Large companies like South African Breweries, Vodacom, Deloitte and Telesure all have online volunteering ecosystems that have been designed by forgood.co.za. The proven trend of becoming more socially aware currently has leading South African companies offering employees paid volunteer leave of up to 5 days – the reason behind it being to make a meaningful difference.
Except for the fact that corporate social activism might have a positive influence on your company’s BBBEE rating, it also has a prodigious impact on your employees. Over and above its impact on communities, volunteering can create awareness around concepts like privilege and socio-economic imbalance and it can encourage cultural understanding.
It improves collaboration, innovation and soft-skill development too, which are key in creating a considerate workforce. Forgood.co.za, South Africa’s largest online volunteering platform’s CEO, Andy Hadfield, says that the skillset within the corporate workforce can help deliver on social projects, create developmental strategies and fill resource gaps. “The ugly truth is the rich are getting richer and the poor are getting poorer.” This is why, in order to close this inequality gap, South African corporates and their employees need to get involved.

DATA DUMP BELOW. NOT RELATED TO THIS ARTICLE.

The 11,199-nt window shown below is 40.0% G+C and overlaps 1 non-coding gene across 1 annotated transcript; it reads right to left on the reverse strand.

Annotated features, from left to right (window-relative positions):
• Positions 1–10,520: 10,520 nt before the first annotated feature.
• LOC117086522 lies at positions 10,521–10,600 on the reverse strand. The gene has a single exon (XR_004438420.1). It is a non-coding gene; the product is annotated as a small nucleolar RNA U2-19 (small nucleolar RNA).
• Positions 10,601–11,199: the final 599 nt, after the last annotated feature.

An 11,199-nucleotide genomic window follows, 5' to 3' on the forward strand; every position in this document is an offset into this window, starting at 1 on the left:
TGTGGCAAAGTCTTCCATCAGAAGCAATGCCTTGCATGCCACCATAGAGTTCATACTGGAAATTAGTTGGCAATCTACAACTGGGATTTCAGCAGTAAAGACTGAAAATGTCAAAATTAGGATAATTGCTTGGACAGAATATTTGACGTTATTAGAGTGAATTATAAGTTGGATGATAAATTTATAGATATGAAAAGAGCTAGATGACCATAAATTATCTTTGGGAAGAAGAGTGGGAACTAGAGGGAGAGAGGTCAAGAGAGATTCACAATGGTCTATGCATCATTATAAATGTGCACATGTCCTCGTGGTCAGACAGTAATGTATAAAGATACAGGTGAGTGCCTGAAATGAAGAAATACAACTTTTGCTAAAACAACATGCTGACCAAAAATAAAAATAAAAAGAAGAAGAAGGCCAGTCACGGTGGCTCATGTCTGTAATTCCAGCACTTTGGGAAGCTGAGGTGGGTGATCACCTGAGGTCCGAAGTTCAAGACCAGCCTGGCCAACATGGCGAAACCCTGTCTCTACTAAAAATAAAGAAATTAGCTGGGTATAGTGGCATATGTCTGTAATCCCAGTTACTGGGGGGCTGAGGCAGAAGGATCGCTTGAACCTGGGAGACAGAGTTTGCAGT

According to Hadfield, the South African consumer prefers to do business with companies that care. Similarly, employees (especially millennials) prefer working for companies that use their status and infrastructure to do good.
The key, though, is to create volunteering programmes that are sustainable and that will support communities over the long run. Showing a conscience and highlighting the social purpose behind a brand has become a very useful tool for companies, but there is no use if the social purpose is not sustainable.
Hadfield says that the private sector needs to build more meaningful engagements with civil society. Corporates therefore need to find ways to connect the resources of the empowered to the needs of the disempowered.
Written by Renate Engelbrecht